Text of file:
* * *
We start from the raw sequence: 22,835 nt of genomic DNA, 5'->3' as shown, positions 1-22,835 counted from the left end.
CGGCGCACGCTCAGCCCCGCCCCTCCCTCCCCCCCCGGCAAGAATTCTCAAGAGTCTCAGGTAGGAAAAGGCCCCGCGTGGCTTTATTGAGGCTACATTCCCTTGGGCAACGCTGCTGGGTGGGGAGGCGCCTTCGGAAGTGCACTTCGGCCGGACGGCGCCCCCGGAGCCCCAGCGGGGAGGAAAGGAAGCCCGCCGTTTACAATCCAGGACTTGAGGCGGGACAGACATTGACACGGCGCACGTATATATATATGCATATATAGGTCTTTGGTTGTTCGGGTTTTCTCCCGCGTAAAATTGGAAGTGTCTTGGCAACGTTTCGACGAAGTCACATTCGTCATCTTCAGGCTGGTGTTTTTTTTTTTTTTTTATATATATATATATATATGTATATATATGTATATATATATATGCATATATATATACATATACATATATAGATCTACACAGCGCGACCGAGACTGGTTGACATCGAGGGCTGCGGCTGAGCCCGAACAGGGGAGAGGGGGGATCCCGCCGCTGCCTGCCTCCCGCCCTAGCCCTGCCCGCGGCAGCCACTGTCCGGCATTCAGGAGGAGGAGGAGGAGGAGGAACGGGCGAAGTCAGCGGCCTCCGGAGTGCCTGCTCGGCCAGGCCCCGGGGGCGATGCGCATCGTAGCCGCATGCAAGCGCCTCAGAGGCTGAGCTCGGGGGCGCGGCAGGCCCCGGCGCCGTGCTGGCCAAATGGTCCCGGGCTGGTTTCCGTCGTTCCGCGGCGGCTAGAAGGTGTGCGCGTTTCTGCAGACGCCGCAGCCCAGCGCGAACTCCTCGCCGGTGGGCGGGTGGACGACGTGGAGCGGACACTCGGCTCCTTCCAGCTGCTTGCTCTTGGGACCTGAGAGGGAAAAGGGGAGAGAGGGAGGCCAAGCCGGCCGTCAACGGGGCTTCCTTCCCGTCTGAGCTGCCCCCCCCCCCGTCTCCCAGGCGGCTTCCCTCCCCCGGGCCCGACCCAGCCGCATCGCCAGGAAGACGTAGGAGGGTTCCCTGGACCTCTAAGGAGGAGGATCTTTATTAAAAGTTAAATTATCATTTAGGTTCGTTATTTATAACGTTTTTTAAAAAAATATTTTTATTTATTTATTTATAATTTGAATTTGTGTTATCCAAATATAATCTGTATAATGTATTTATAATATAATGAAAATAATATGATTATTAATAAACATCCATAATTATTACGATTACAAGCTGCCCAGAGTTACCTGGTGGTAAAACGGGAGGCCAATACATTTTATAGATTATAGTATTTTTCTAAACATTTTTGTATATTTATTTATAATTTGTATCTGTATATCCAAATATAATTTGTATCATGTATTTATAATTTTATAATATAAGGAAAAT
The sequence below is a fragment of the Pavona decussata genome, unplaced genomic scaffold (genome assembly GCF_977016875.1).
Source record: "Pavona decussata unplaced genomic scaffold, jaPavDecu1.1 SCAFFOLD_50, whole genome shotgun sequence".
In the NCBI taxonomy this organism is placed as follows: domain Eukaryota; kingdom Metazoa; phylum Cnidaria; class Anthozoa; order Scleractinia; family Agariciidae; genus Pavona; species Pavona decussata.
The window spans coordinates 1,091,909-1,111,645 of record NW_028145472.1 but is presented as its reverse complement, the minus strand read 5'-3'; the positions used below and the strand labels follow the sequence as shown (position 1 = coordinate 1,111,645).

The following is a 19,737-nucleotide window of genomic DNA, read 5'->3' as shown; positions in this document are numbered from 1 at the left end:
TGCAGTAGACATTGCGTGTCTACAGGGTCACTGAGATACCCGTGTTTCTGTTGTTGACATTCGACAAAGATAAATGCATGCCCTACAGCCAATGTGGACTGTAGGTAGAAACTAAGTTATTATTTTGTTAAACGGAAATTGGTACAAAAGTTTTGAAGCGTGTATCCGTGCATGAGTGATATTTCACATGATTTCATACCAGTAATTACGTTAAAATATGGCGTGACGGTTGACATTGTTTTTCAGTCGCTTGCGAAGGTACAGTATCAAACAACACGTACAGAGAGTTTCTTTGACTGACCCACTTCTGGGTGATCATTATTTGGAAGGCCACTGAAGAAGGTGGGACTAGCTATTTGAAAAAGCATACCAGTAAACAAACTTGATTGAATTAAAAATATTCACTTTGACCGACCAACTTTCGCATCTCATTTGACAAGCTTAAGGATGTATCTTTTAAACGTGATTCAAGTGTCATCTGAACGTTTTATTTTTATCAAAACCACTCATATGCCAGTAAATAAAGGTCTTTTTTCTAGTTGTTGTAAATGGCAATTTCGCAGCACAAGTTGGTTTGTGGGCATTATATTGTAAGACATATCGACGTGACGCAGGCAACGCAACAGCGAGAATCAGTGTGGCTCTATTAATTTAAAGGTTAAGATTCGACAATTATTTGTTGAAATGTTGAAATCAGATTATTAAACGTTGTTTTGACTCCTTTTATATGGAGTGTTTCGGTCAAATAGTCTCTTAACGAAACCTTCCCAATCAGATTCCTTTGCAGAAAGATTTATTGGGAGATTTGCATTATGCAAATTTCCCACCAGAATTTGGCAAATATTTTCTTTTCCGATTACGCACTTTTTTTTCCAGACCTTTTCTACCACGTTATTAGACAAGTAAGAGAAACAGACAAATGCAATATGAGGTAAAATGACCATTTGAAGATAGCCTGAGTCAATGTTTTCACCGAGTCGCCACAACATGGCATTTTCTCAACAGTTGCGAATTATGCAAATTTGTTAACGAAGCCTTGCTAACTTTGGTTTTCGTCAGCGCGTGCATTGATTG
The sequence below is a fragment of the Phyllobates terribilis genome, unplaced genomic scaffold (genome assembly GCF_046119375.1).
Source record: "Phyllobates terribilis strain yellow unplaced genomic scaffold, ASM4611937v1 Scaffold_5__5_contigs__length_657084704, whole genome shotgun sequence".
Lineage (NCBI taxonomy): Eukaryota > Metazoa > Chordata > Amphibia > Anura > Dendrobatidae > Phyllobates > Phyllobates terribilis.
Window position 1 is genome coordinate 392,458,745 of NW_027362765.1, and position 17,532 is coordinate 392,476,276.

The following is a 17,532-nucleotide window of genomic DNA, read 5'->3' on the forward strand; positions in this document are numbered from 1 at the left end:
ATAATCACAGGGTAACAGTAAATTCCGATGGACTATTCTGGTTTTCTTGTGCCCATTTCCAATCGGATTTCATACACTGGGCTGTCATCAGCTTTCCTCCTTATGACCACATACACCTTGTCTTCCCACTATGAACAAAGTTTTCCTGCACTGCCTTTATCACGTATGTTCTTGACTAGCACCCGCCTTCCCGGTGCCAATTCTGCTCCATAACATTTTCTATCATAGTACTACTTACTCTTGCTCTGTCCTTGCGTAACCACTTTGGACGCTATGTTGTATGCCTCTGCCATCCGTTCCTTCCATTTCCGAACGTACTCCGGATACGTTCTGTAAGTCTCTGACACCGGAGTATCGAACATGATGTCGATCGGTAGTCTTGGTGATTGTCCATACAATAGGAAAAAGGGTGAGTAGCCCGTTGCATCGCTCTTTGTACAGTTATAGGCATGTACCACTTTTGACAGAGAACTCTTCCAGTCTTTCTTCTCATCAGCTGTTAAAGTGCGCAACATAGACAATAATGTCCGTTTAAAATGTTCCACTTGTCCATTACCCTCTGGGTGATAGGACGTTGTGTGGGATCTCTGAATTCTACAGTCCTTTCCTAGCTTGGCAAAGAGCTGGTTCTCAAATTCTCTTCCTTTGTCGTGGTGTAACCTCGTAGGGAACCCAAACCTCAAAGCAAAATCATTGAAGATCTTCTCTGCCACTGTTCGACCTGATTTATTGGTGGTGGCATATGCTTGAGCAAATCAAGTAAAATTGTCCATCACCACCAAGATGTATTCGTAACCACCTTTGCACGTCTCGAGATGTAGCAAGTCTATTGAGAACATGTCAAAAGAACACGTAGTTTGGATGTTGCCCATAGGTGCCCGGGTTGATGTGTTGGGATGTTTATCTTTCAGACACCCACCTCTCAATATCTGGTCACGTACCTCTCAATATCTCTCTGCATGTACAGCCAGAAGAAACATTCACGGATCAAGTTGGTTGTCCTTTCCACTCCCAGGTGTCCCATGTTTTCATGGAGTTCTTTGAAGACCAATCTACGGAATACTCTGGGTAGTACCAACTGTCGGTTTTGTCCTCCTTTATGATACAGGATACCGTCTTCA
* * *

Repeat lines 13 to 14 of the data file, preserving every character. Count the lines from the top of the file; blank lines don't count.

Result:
The following is a 17,532-nucleotide window of genomic DNA, read 5'->3' on the forward strand; positions in this document are numbered from 1 at the left end:
ATAATCACAGGGTAACAGTAAATTCCGATGGACTATTCTGGTTTTCTTGTGCCCATTTCCAATCGGATTTCATACACTGGGCTGTCATCAGCTTTCCTCCTTATGACCACATACACCTTGTCTTCCCACTATGAACAAAGTTTTCCTGCACTGCCTTTATCACGTATGTTCTTGACTAGCACCCGCCTTCCCGGTGCCAATTCTGCTCCATAACATTTTCTATCATAGTACTACTTACTCTTGCTCTGTCCTTGCGTAACCACTTTGGACGCTATGTTGTATGCCTCTGCCATCCGTTCCTTCCATTTCCGAACGTACTCCGGATACGTTCTGTAAGTCTCTGACACCGGAGTATCGAACATGATGTCGATCGGTAGTCTTGGTGATTGTCCATACAATAGGAAAAAGGGTGAGTAGCCCGTTGCATCGCTCTTTGTACAGTTATAGGCATGTACCACTTTTGACAGAGAACTCTTCCAGTCTTTCTTCTCATCAGCTGTTAAAGTGCGCAACATAGACAATAATGTCCGTTTAAAATGTTCCACTTGTCCATTACCCTCTGGGTGATAGGACGTTGTGTGGGATCTCTGAATTCTACAGTCCTTTCCTAGCTTGGCAAAGAGCTGGTTCTCAAATTCTCTTCCTTTGTCGTGGTGTAACCTCGTAGGGAACCCAAACCTCAAAGCAAAATCATTGAAGATCTTCTCTGCCACTGTTCGACCTGATTTATTGGTGGTGGCATATGCTTGAGCAAATCAAGTAAAATTGTCCATCACCACCAAGATGTATTCGTAACCACCTTTGCACGTCTCGAGATGTAGCAAGTCTATTGAGAACATGTCAAAAGAACACGTAGTTTGGATGTTGCCCATAGGTGCCCGGGTTGATGTGTTGGGATGTTTATCTTTCAGACACCCACCTCTCAATATCTGGTCACGTACCTCTCAATATCTCTCTGCATGTACAGCCAGAAGAAACATTCACGGATCAAGTTGGTTGTCCTTTCCACTCCCAGGTGTCCCATGTTTTCATGGAGTTCTTTGAAGACCAATCTACGGAATACTCTGGGTAGTACCAACTGTCGGTTTTGTCCTCCTTTATGATACAGGATACCGTCTTCA